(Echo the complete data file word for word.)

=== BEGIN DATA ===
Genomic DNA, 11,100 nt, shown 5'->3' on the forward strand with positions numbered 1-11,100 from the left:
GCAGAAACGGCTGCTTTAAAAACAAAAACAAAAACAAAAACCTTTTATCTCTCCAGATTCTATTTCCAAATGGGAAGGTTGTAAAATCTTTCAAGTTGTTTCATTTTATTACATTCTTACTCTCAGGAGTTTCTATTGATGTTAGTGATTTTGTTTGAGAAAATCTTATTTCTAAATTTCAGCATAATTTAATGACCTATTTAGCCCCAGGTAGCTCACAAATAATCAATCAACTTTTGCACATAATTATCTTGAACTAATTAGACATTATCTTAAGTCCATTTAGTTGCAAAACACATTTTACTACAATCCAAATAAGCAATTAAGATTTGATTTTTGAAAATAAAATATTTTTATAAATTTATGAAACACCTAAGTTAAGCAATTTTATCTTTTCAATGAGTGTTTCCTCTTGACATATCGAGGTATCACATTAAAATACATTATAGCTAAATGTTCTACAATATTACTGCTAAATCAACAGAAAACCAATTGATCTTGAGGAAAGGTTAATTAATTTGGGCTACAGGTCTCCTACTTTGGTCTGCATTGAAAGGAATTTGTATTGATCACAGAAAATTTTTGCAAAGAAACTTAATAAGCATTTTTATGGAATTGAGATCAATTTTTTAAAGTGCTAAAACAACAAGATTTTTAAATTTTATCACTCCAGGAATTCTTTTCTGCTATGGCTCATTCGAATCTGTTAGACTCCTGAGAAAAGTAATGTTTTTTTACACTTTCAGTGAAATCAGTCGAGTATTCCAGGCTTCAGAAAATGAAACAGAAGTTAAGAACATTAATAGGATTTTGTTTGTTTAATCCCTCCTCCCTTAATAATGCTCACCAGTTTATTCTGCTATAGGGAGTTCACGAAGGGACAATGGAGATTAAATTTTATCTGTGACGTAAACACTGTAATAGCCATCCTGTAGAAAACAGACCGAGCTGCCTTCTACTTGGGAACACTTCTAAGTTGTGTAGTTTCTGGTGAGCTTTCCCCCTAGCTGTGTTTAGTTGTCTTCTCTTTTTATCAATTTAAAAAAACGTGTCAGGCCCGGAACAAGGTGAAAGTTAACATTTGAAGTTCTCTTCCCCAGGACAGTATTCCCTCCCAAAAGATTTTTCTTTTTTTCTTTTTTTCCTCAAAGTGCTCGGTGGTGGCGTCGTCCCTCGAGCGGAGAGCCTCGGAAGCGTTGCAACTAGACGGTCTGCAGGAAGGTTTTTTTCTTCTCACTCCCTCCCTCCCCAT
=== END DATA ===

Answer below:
Genomic DNA, 11,100 nt, shown 5'->3' on the forward strand with positions numbered 1-11,100 from the left:
GCAGAAACGGCTGCTTTAAAAACAAAAACAAAAACAAAAACCTTTTATCTCTCCAGATTCTATTTCCAAATGGGAAGGTTGTAAAATCTTTCAAGTTGTTTCATTTTATTACATTCTTACTCTCAGGAGTTTCTATTGATGTTAGTGATTTTGTTTGAGAAAATCTTATTTCTAAATTTCAGCATAATTTAATGACCTATTTAGCCCCAGGTAGCTCACAAATAATCAATCAACTTTTGCACATAATTATCTTGAACTAATTAGACATTATCTTAAGTCCATTTAGTTGCAAAACACATTTTACTACAATCCAAATAAGCAATTAAGATTTGATTTTTGAAAATAAAATATTTTTATAAATTTATGAAACACCTAAGTTAAGCAATTTTATCTTTTCAATGAGTGTTTCCTCTTGACATATCGAGGTATCACATTAAAATACATTATAGCTAAATGTTCTACAATATTACTGCTAAATCAACAGAAAACCAATTGATCTTGAGGAAAGGTTAATTAATTTGGGCTACAGGTCTCCTACTTTGGTCTGCATTGAAAGGAATTTGTATTGATCACAGAAAATTTTTGCAAAGAAACTTAATAAGCATTTTTATGGAATTGAGATCAATTTTTTAAAGTGCTAAAACAACAAGATTTTTAAATTTTATCACTCCAGGAATTCTTTTCTGCTATGGCTCATTCGAATCTGTTAGACTCCTGAGAAAAGTAATGTTTTTTTACACTTTCAGTGAAATCAGTCGAGTATTCCAGGCTTCAGAAAATGAAACAGAAGTTAAGAACATTAATAGGATTTTGTTTGTTTAATCCCTCCTCCCTTAATAATGCTCACCAGTTTATTCTGCTATAGGGAGTTCACGAAGGGACAATGGAGATTAAATTTTATCTGTGACGTAAACACTGTAATAGCCATCCTGTAGAAAACAGACCGAGCTGCCTTCTACTTGGGAACACTTCTAAGTTGTGTAGTTTCTGGTGAGCTTTCCCCCTAGCTGTGTTTAGTTGTCTTCTCTTTTTATCAATTTAAAAAAACGTGTCAGGCCCGGAACAAGGTGAAAGTTAACATTTGAAGTTCTCTTCCCCAGGACAGTATTCCCTCCCAAAAGATTTTTCTTTTTTTCTTTTTTTCCTCAAAGTGCTCGGTGGTGGCGTCGTCCCTCGAGCGGAGAGCCTCGGAAGCGTTGCAACTAGACGGTCTGCAGGAAGGTTTTTTTCTTCTCACTCCCTCCCTCCCCAT